The Ramsgate Home for Smack Boys is still standing to this day. (Photo: John Ray)

The Reverend J Eustace Brenan, vicar at Ramsgate’s Christ Church, became concerned about the plight of some of these apprentices. His efforts had already resulted in the building of the Ramsgate Harbour Mission (now the Sailors’ Church) and the Sailors’ Home for Shipwrecked Mariners. In 1862, he gained the support of the harbour managers for the building of a home to house the apprentices. Named The Ramsgate Home for Smack Boys, it remained in use for over 30 years. The frontage of the building stands unaltered to this day, with the name engraved across it often raising understandable questions from visitors to the area!

The 1900s saw a steady decline in the number of smacks, and in February 1915, after the outbreak of the First World War, it was decided that Ramsgate should become a naval base. This caused many smacks to be laid up or move to other ports. During the war, 51 smacks were lost to enemy action and the fishing fleet continued to decline, resulting in only 26 remaining in 1923. Steam trawlers began to take over. There were 24 at Ramsgate, but with the realisation that stocks in the area were decreasing, trawlers gradually moved away from Ramsgate, primarily to the West Country.

Reynard II BS 44 berthed at Ramsgate alongside another wooden- built netter in 2012. (Photo: Mark Stanford)

After the Second World War, there were about a dozen trawlers fishing out of Ramsgate, joined by some ex-Navy vessels. With the return to market sales after wartime controlled prices, and a decade of poor fishing, the fleet dwindled to the point that by the end of the 1950s, there was no fishing at all from Ramsgate.

Small-time fishing from the harbour started again in the early 1960s, one Ramsgate fisherman from that era being Tom Brown MBE with the ex-Navy 36ft harbour launch Shiralee R 7. Ron and Bill Blay also fished there in the 1960s, with the ex-Whitstable whelk boat Welcome Messenger.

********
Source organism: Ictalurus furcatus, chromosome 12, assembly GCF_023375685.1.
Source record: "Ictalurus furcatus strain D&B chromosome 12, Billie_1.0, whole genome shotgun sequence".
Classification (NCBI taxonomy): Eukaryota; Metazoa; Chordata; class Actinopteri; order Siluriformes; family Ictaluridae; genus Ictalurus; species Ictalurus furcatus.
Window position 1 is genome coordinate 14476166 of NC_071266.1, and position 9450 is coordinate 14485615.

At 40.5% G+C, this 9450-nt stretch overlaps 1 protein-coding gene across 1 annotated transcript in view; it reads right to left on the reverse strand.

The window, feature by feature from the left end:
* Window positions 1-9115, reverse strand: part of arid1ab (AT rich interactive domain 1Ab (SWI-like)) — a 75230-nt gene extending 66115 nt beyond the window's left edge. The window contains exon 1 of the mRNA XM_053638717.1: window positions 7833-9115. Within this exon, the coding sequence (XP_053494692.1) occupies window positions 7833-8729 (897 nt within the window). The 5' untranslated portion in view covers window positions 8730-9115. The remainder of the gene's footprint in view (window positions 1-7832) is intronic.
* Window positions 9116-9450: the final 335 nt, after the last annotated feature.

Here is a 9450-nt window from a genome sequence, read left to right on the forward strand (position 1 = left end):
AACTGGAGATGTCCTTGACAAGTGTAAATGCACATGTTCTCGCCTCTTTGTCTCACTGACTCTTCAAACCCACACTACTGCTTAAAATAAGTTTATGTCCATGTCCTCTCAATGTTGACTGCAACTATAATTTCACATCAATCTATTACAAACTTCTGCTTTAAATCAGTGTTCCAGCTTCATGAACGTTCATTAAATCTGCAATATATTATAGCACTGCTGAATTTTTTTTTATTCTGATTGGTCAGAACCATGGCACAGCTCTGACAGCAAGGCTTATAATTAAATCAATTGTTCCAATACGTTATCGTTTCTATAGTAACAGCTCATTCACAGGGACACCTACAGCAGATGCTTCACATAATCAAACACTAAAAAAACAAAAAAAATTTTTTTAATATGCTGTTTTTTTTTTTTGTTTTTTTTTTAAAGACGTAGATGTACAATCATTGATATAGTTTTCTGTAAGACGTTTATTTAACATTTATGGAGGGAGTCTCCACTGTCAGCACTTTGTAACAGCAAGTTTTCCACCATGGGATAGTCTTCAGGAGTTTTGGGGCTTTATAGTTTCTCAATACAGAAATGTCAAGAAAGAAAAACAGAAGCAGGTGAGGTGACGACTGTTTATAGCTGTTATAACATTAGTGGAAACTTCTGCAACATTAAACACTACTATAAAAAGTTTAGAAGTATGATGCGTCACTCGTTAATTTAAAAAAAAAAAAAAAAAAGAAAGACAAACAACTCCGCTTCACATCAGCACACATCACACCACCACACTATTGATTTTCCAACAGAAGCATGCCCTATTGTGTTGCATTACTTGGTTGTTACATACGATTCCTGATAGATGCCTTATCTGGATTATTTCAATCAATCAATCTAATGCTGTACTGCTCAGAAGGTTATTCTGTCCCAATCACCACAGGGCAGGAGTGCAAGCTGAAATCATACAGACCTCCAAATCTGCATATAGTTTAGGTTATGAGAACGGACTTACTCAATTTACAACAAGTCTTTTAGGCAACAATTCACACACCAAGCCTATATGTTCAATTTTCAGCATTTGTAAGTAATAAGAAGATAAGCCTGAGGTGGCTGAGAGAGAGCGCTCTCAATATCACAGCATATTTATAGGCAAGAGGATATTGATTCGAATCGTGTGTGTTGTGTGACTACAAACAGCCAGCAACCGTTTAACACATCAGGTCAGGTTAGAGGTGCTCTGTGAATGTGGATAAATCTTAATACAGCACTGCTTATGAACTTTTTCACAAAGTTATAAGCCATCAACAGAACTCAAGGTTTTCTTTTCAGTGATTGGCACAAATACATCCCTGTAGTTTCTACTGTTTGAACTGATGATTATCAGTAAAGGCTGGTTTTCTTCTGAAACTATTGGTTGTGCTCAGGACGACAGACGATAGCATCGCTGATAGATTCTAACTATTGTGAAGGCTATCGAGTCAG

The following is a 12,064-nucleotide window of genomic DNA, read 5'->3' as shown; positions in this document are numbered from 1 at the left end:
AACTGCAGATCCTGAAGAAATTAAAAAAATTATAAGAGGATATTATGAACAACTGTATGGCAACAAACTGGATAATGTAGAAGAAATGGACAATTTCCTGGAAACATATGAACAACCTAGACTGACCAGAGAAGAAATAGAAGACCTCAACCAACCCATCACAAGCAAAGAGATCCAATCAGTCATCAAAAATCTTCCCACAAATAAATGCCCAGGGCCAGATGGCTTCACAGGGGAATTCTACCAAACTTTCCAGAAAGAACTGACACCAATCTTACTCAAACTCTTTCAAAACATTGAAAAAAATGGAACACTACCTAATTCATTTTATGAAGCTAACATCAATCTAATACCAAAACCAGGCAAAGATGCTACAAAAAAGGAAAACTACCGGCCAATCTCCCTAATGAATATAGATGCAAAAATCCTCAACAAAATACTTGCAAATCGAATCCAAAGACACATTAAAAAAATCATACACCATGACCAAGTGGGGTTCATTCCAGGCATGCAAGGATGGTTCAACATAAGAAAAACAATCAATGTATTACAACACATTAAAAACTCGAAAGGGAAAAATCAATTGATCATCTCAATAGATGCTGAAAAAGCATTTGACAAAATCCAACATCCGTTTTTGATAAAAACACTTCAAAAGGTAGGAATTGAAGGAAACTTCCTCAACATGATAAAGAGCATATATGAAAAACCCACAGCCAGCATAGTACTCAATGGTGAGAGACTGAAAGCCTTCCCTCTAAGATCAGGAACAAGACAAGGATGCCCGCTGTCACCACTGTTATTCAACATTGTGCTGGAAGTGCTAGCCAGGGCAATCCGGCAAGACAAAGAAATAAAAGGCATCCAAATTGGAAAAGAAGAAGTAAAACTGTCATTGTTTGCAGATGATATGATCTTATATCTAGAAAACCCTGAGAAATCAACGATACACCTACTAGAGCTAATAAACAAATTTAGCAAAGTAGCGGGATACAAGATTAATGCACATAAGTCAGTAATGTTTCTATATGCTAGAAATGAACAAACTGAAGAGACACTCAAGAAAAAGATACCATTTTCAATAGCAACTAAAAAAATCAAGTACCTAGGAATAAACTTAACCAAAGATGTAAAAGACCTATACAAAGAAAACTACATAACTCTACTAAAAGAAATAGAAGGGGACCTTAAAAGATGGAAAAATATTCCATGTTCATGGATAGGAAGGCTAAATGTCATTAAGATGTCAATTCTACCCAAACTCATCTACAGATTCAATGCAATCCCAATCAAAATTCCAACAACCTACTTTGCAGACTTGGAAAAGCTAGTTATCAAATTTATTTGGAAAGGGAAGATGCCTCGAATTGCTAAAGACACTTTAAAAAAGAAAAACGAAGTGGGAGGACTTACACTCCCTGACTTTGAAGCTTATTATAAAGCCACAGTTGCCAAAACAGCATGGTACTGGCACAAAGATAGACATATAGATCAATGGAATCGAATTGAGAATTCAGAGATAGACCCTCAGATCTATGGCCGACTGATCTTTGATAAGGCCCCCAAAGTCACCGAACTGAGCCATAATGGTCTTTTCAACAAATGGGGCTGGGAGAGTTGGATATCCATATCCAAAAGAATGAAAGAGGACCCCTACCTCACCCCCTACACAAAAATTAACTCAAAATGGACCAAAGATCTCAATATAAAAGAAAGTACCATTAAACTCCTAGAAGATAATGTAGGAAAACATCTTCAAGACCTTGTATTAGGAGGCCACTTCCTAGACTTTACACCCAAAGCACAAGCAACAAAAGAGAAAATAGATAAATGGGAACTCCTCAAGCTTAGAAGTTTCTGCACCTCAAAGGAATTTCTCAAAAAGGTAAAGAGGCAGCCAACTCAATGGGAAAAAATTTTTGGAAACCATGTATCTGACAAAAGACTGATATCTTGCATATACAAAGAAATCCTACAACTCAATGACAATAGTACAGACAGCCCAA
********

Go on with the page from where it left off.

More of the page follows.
Tom said: “As the decade progressed, we all changed and improved our boats. We were joined by other lads buying boats for trawling. This revival was helped by the development of synthetic twines, and the use of a Decca navigator that we were introduced to by the vessels surveying for the proposed Channel tunnel. By 1970, I had progressed to the 48ft trawler Ross Laire, which I purchased from Bridlington.”  

Ramsgate fishermen in 2010. Left to right: Malcolm Gosman, Dave Burbridge, Tom Brown MBE and Graham Purman.

After 1973, fishing took another downturn in Ramsgate, to the point that of 17 trawlers, only two remained. Tom Brown joined his brother in North Shields – but within a year he was back at Ramsgate. The fishing had picked up, with improving methods such as pair-trawling for cod, herring and sprat in the winter and twin-rig trawling for sole and plaice – developed locally by Essex fisherman Peter French. If all else failed, it was off to Rye to do some scalloping. But one of Tom’s comments then was: “What the Ministry wants is the fish to fit the boat – as far as I can see, they want to diminish the under-10 fleet.”